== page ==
King has made his mistress a royal consort in a ceremony attended by his new wife, marking the first time the country’s modern monarchy has publicly admitted to polygamy.
King Maha Vajiralongkorn, also known as Rama X, made his former bodyguard Sineenat Wongvajirapakdi, 34, his chao khun phra (royal noble consort) in a ceremony on his 67th birthday.
Queen Suthida was sitting next to him throughout the unusual ceremony and showed no emotion despite the fact she now has an official rival for the King’s attention.
He poured ceremonial water over Ms Sineenat’s head to officially anoint her a concubine during a televised service on Sunday.
During the service she lay on the floor to remain lower than the King’s feet, in accordance Thai royal tradition.
The move marks the first time a Thai king has publicly had more than one partner since an absolute monarch ruled the country in 1932.
Major General Sineenat was also given four medals, such as ‘most noble order of the crown of Thailand’ and ‘most exalted order of the white elephant, special class’, as well as being lauded for her time as a senior officer in the King’s bodyguard team the Ratchawallop Police Retainers.
Ms Sineenat, who is known as Koi but used to be called Niramon Ounprom, was formerly a nurse at the Ananda Mahidol army hospital.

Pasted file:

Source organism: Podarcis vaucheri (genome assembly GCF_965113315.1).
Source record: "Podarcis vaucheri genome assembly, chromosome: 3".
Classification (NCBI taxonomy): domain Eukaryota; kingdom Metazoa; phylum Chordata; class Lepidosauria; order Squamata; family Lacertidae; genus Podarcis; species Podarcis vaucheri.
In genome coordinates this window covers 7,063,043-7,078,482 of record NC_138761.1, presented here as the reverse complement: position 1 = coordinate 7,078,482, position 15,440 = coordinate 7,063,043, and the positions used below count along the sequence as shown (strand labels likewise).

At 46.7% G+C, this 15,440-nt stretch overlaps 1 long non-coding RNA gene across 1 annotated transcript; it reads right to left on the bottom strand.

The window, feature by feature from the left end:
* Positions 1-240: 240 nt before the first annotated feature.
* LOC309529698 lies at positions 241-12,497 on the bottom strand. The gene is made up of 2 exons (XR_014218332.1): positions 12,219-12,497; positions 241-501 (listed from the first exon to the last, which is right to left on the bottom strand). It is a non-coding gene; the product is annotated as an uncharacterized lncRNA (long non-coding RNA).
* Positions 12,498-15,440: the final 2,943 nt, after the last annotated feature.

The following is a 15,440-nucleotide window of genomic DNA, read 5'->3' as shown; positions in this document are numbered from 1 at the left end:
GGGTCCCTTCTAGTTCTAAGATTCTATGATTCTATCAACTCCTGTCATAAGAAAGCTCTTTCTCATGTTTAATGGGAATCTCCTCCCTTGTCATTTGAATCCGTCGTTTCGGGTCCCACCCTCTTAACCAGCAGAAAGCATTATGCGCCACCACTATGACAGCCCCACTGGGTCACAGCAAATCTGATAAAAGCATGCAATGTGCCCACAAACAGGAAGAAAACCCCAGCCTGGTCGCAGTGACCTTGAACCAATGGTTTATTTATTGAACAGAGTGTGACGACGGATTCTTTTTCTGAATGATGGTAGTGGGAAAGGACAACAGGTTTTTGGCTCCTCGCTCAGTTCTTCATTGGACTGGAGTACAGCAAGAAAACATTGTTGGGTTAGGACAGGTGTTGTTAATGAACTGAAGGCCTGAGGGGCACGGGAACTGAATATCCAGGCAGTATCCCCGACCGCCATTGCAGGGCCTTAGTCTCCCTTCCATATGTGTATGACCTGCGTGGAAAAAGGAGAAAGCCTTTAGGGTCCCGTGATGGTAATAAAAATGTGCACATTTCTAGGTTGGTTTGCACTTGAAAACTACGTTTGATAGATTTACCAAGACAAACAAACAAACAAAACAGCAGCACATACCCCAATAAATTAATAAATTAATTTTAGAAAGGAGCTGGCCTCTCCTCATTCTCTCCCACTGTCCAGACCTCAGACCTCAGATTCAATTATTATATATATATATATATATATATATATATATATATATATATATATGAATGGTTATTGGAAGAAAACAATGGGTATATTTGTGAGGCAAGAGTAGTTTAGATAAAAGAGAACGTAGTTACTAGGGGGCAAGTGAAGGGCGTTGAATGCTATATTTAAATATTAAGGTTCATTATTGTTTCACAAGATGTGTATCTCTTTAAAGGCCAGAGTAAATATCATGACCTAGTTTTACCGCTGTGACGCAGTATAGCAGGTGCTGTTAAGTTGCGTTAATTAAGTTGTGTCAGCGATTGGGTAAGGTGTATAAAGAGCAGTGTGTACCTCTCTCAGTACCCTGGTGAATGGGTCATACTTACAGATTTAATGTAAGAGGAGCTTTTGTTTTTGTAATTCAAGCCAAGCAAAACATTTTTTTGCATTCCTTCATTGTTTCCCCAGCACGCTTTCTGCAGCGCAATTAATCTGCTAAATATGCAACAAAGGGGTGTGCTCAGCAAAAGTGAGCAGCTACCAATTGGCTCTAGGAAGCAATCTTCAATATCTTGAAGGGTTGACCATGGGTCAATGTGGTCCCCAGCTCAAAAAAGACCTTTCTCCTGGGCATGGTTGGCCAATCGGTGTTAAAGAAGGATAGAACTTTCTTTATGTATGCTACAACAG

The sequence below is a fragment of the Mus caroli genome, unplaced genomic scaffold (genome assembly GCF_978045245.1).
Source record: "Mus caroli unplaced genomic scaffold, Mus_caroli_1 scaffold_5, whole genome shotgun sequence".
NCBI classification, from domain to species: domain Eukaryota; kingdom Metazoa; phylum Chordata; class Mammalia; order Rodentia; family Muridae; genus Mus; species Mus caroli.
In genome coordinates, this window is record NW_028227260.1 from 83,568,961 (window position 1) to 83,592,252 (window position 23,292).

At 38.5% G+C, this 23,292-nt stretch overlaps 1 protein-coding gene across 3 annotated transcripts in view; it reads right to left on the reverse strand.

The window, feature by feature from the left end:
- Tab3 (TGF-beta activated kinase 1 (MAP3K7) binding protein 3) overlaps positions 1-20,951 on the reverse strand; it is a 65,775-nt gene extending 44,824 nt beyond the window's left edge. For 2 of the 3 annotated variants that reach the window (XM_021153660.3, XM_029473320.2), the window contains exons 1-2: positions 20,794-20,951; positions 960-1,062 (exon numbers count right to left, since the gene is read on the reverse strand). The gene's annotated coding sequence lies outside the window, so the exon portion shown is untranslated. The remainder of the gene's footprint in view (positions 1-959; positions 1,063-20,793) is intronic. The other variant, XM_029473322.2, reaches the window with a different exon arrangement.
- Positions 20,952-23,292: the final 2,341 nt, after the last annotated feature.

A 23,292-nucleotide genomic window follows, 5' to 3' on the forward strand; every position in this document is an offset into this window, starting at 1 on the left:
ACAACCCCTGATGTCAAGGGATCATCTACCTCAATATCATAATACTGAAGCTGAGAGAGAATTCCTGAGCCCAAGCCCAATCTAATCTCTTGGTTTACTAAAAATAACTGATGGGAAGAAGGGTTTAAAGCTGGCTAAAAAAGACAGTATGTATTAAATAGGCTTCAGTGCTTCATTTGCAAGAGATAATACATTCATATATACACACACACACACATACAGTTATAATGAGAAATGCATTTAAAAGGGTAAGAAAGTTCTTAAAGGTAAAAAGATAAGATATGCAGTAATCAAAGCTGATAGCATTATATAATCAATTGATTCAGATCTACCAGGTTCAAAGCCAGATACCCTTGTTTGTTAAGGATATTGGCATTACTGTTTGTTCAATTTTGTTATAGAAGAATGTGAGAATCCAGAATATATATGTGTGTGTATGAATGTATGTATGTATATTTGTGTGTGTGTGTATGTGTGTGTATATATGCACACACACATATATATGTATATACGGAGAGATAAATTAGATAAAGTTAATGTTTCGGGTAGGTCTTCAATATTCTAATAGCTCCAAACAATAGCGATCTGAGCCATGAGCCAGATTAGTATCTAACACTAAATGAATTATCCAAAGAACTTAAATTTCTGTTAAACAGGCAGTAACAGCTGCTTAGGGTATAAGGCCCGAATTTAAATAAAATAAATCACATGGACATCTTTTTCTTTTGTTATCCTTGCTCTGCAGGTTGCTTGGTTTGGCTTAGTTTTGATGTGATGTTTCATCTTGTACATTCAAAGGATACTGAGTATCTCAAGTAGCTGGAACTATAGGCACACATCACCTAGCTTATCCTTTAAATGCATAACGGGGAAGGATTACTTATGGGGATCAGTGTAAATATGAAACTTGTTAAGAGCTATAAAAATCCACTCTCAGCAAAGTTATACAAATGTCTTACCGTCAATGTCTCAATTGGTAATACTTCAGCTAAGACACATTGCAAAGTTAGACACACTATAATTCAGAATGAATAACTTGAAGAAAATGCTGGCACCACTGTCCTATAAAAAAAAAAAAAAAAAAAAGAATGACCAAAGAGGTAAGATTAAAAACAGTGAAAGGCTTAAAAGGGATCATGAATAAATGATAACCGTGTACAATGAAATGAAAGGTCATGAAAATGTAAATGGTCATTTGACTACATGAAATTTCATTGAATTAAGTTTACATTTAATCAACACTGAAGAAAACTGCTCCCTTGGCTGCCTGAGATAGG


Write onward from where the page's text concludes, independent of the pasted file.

The announcement of her as royal consort has faced no public criticism in Thailand as under lèse-majesté laws those who offend the crown can get up to 15 years in prison.
Yet in private it is understood many Thais see the King as eccentric and possibly immoral.
The news comes less than three months after the King married another former consort, Suthida Vajiralongkorn na Ayudhya, who had been a Thai Airways flight attendant.
Photos from their wedding at the start of May showed Ms Suthida lying on the floor as she was given a gift by the King.
She ‘legally married’ the King in accordance with royal traditions, an announcement in the Royal Gazette said on May 1, with a statement from the royal family explaining the King had decided to promote General Suthida to become Queen Suthida.
The statement added at the time that ‘she will hold royal title and status as part of the royal family’.
It was also explained that the monarch had ‘performed a royal wedding ceremony with General Suthida Vajiralongkorn Na Aydhaya in accordance to law and royal traditions in a full and righteous manner’, which explains why the bride had to lay at her husband’s feet.
Thai royal traditions dictate that the ruling King is to be regarded as god-like and semi-divine, and as a result, he must sit higher than everyone else.
This is to the point that during official ceremonies and speeches his feet should be elevated above everyone else’s heads.